«

»

Print this Post

USDA Confirms Screwworms in the Florida Keys

Key deer buck killed by an infestation of screwworms. Credit: Samantha Gibbs, U.S. Fish and Wildlife Service.

Key deer buck killed by an infestation of screwworms on Big Pine Key. Credit: Samantha Gibbs, U.S. Fish and Wildlife Service.

Screwworms were eradicated from the Southeast back in 1959.  This week USDA’s Animal Plant Health Inspection Service (APHIS) confirmed the presence of New World Screwworms Cochliomyia hominivorax in three deer in the Florida Keys.  At this point, APHIS believes the infestation is isolated to Big Pine Key and No Name Key, but the USDA is moving forward with additional surveillance, fly trapping in the region, as well as the release of sterile flies to stop the spread of this pest.  The Florida Department of Agriculture (FDACS) has established an Animal Health Zone in the keys, with a checkpoint at mile marker 106 to check all animals coming out of the keys for screwworms.

“The screwworm is a potentially devastating animal disease that sends shivers down every rancher’s spine. This pest poses a grave threat to wildlife, livestock and domestic pets in Florida. We’ve eradicated this from Florida before, and we’ll do it again. We will work with our partners on the federal, state and local level to protect our residents, animals and wildlife by eliminating the screwworm from Florida. The public’s assistance is crucial to the success of this eradication program.”  Florida Commissioner of Agriculture Adam Putnam

Screwworm larvae. Credit: Heather Stockdale Walden, University of Florida

Screwworm larvae. Credit: Heather Stockdale Walden, University of Florida

Screwworms

New World Screwworms also called Primary Screwworms are actually fly larvae (maggots) that feed on open wounds of livestock, wildlife, pets, and even on rare occasion people.  The adult screwworm fly is slightly larger than a common house fly, but has large orange eyes and a dark blue metallic body.  The adult flies lay their eggs on open sores, wounds, navels of newborn animals, or mucous membranes.  The maggots hatch-out within a day and feed on the living flesh of the host animal for five to seven days before leaving the animal and tunneling in the ground. The screwworms grow to a length of up to 2/3 of an inch before leaving the host animal wound and pupating in leaf litter or the soil surface .  The adult flies emerge from the ground in 7-10 days, mate only once, and complete the 24 day life-cycle.  Unlike other flesh-eating blow-flies, screwworm flies only lay their eggs on living flesh wounds. Left untreated, infected animals may perish from toxicity build up or secondary infections after 7-14 days. This was a devastating insect pest for the Florida Cattle industry in the 1950’s, before USDA developed the eradication method of releasing sterile male flies.  Because the female flies mate only once, the release of sterile male flies is a very effective tool to significantly reduce populations.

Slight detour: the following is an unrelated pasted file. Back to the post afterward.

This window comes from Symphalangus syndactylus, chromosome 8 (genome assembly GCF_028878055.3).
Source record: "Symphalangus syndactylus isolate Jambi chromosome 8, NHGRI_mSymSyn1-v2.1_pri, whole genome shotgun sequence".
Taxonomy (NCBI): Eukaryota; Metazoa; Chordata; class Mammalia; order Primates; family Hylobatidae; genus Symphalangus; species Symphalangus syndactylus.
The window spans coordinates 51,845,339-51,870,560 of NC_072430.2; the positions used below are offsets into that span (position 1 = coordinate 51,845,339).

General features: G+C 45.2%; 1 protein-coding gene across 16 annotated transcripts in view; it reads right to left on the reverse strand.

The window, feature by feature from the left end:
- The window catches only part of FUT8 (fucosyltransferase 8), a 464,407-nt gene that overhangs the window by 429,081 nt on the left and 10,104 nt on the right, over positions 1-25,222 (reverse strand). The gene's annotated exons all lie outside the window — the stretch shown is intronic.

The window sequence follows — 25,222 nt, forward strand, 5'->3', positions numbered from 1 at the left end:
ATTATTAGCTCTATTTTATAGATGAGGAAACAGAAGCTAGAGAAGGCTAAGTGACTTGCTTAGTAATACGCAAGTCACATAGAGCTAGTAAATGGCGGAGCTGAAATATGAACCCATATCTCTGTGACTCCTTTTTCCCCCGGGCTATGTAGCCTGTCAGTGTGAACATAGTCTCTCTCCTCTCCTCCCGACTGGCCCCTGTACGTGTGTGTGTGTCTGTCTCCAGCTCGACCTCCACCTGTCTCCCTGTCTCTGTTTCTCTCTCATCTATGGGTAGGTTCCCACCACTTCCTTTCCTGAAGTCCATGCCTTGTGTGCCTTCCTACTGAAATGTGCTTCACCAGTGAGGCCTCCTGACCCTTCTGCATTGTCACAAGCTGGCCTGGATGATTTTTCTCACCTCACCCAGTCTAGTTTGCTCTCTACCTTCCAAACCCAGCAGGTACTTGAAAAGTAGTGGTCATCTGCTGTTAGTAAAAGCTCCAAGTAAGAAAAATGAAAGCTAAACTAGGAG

With screwworm flies present, any open wound from castration, dehorning, branding, shearing or clipping, barbed wire fences, or other causes can attract the adult flies to lay their eggs.  The most obvious sign of infestation is a significant change in the appearance of a wound.  The wound will become more enlarged and much deeper with noticeable drainage, which can attract additional flies.  It is difficult to actually see the screwworms in the early stages of feeding, but as many as 200 maggots may be found in a single wound.  Infested wounds smell rotten and will often have bloody discharge. Wounds that are not healing properly, or are producing excessive drainage should be inspected for screwworms.

Adult screwworm fly. Source: Foreign Animal Diseases "The Grey Book" USAHA

Adult screwworm fly. Source: Foreign Animal Diseases “The Grey Book” USAHA

Be on the Lookout

It is important that every livestock producer, pet owner, hunter, and wildlife enthusiast in Florida be on the lookout for this pest. Though adult flies generally do not fly more than a few miles in search of host animals, they can fly much farther if necessary.  Hurricanes have been known to bring other invasive pests to Florida.  There is potential for this pest to be spread as Hurricane Matthew blows through week, or by other storms in the future.  The more likely spread of this pest will come with animal movement.  This is why FDCAS has set up the roadblock to check pets and animals coming into mainland Florida from the keys.  This is just one more reason why it is important for livestock producers to quarantine new animals that are purchased or moved to an operation for observation, before adding them in with primary herd.

While this is currently a very isolated issue, way down in the Florida Keys, it is important that animal owners in Florida are aware of the signs and symptoms from this potentially devastating pest.  Livestock producers, and pet owners should report any potential cases to 1-800-HELP-FLA (1-800-435-7352) and consult with your veterinarian for wound treatment.  Non-Florida residents should call (850) 410-3800.

Sources of information used for this article:

 

PG

Author: Doug Mayo - demayo@ufl.edu

Lead Editor for Panhandle Ag e-news - Jackson County Extension Director - Livestock & Forages Agent. My true expertise is with beef cattle and pasture management, but I can assist with information on other livestock species, as well as recreational fish ponds.
http://jackson.ifas.ufl.edu

Permanent link to this article: http://nwdistrict.ifas.ufl.edu/phag/2016/10/07/usda-confirms-screwworms-in-the-florida-keys/